- Higher risk for addiction. Using any form of nicotine, which is highly addictive, during adolescence increases the risk of addiction to other substances.
- Harm from toxic ingredients. The aerosol from e-cigarettes in any form contains substances such as heavy metals that may harm not only those who are using the device, but those exposed to the second-hand vapor.
- Increased likelihood of smoking traditional cigarettes. For those who do not already smoke traditional cigarettes, vaping is associated with a higher risk of using combustible tobacco products.
In 2019, eight people died in the United States from vaping, and more than 500 people who used various forms of vaping, primarily adolescents and young adults, from at least 15 states were hospitalized with lung injuries. Most patients tested negative for respiratory illness, and all patients used vaping products. The CDC is investigating the cause of the lung injuries, illnesses, and deaths, but it has not yet been identified. Several retailers suspended the sale of vaping products, and lawmakers considered tighter regulations for vaping.
Terms for vaping
Vaping, and the appliances used for vaping, go by many names:
- electronic nicotine delivery systems (ENDS) JUULing
- tank systems vape pens vapes
- vape sticks
Is vaping regulated?
When first introduced, e-cigarettes required a prescription to purchase and were unavailable to minors; however, since 2007, when a consumer version was introduced, vaping became a cottage industry with shops that mix their own blends of vaping liquids. Many of these products included flavors, packaging, and styles specifically designed to appeal to teens and children. But because e-cigarettes do not use actual tobacco, the FDA had limited power to manage sales.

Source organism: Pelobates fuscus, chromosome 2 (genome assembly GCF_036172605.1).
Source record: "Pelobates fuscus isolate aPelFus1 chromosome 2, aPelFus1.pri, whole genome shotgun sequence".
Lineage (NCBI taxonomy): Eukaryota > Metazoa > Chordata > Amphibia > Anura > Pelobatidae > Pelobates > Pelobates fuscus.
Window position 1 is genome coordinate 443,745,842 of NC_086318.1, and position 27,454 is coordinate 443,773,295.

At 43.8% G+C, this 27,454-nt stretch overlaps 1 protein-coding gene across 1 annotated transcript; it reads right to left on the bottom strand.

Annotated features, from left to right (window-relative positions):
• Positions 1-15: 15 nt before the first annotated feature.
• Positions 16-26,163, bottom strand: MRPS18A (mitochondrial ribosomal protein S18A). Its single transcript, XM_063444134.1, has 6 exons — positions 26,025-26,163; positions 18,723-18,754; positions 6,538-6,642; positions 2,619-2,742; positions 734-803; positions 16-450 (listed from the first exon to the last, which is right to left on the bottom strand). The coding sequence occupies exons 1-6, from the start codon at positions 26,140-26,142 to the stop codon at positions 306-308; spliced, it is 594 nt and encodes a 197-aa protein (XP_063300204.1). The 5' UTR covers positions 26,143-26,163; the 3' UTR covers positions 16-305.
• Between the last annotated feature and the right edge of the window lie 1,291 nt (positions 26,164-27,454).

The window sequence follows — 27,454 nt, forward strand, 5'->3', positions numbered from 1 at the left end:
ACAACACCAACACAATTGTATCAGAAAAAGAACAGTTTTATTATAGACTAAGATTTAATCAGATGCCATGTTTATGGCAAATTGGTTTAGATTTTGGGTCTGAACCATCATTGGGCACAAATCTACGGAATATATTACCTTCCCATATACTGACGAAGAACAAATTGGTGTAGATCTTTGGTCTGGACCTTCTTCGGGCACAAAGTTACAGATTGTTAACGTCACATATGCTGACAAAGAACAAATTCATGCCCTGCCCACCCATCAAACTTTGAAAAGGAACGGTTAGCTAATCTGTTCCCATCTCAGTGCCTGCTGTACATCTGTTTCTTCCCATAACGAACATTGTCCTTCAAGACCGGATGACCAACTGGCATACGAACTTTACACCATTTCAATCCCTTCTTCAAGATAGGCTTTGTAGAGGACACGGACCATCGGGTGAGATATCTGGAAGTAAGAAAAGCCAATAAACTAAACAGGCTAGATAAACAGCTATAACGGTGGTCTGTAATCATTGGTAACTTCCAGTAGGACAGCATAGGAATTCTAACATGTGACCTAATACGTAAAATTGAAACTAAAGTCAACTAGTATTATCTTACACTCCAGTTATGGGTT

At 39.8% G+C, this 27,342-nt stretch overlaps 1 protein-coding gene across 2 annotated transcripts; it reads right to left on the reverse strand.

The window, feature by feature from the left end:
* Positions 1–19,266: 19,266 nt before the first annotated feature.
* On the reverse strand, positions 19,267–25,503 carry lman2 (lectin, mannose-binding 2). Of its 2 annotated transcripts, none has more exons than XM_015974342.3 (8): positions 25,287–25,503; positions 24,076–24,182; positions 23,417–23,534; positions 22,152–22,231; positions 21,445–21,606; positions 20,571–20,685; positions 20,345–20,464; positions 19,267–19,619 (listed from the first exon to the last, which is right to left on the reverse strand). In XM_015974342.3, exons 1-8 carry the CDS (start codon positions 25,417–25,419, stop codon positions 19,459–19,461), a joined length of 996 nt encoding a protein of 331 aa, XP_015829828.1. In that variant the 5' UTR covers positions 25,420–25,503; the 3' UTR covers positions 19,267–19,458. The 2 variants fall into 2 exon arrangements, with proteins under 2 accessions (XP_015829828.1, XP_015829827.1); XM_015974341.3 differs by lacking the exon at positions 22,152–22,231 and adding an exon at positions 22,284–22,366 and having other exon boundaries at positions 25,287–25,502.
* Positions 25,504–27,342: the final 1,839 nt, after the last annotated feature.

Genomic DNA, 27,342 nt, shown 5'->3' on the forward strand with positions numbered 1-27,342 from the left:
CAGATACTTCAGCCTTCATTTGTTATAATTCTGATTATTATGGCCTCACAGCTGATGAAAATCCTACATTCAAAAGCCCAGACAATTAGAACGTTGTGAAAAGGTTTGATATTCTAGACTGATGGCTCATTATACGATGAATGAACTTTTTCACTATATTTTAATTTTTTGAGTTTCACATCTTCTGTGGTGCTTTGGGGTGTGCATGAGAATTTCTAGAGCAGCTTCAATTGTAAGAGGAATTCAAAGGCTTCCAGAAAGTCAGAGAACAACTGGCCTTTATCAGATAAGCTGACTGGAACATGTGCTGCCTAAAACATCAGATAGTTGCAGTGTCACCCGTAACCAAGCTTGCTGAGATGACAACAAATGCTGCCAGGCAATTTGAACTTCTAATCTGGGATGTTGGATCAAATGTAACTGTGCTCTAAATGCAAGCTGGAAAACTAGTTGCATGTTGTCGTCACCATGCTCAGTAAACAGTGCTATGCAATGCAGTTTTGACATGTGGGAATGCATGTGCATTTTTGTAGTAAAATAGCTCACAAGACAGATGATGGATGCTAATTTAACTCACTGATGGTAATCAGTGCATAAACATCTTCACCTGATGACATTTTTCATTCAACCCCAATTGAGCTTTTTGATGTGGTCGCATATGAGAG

In 2016, the Food and Drug Administration passed new rules that add vaping liquids and vaping products to the regulations for tobacco products. Called "Deeming Regulations," these rules require anyone who mixes vaping liquids or makes or modifies vaping equipment to follow the same rules as other tobacco manufacturers and retailers. They must receive approval from the FDA before they can make or sell liquid or devices that deliver nicotine. These rules will be fully implemented in 2022.
Although vaping and e-cigarettes began as a way to stop smoking traditional cigarettes, and was available only by prescription to adults, the introduction in 2007 of modern e-cigarettes made vaping inexpensive and easily available. Several studies have found that, rather than replacing combustible cigarettes, vapes have been added to many people's smoking habits, with many smokers using both. For young people, vaping has been found to pose serious risks such as addiction, exposure to toxic ingredients, and a much higher likelihood of smoking traditional cigarettes. For these and other reasons, both the CDC and the surgeon general recommend that people under the age of 25 avoid vaping and vaping products.
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American Cancer Society, 250 Williams St. NW, Atlanta, GA, 30303, 800-227-2345, www.cancer.org.
American Lung Association, 55 W. Wacker Dr., Ste. 1150 , Chicago, IL, 60601, 800-LUNGUSA (586-4872), [email protected], https://www.lung.org.
Source Citation (MLA 9th Edition)
Nurmi, Deborah L. "Vaping." Gale Health and Wellness Online Collection, Gale, 2021. Gale Health and Wellness, link.gale.com/apps/doc/OCBFPC663943285/HWRC?u=omni&sid=bookmark-HWRC&xid=f503f491. Accessed 23 June 2022.
Gale Document Number: GALE|OCBFPC663943285